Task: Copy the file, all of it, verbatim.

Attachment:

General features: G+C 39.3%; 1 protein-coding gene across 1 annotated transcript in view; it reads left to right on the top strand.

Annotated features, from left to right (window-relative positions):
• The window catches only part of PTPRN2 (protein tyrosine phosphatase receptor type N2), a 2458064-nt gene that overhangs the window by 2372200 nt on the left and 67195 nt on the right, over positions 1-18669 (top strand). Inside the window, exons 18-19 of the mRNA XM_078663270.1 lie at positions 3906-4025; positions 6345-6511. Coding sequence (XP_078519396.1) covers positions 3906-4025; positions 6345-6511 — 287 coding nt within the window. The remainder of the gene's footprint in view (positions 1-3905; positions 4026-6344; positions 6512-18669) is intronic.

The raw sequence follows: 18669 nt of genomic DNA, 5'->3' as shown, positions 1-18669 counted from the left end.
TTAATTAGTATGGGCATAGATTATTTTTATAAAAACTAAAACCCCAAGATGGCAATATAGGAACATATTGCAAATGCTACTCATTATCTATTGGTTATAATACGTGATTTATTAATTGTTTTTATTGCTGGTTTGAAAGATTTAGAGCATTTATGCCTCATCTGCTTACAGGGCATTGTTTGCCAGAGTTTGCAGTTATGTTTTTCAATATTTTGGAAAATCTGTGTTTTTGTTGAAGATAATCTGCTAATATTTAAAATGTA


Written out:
General features: G+C 39.3%; 1 protein-coding gene across 1 annotated transcript in view; it reads left to right on the top strand.

Annotated features, from left to right (window-relative positions):
• The window catches only part of PTPRN2 (protein tyrosine phosphatase receptor type N2), a 2458064-nt gene that overhangs the window by 2372200 nt on the left and 67195 nt on the right, over positions 1-18669 (top strand). Inside the window, exons 18-19 of the mRNA XM_078663270.1 lie at positions 3906-4025; positions 6345-6511. Coding sequence (XP_078519396.1) covers positions 3906-4025; positions 6345-6511 — 287 coding nt within the window. The remainder of the gene's footprint in view (positions 1-3905; positions 4026-6344; positions 6512-18669) is intronic.

The raw sequence follows: 18669 nt of genomic DNA, 5'->3' as shown, positions 1-18669 counted from the left end.
TTAATTAGTATGGGCATAGATTATTTTTATAAAAACTAAAACCCCAAGATGGCAATATAGGAACATATTGCAAATGCTACTCATTATCTATTGGTTATAATACGTGATTTATTAATTGTTTTTATTGCTGGTTTGAAAGATTTAGAGCATTTATGCCTCATCTGCTTACAGGGCATTGTTTGCCAGAGTTTGCAGTTATGTTTTTCAATATTTTGGAAAATCTGTGTTTTTGTTGAAGATAATCTGCTAATATTTAAAATGTA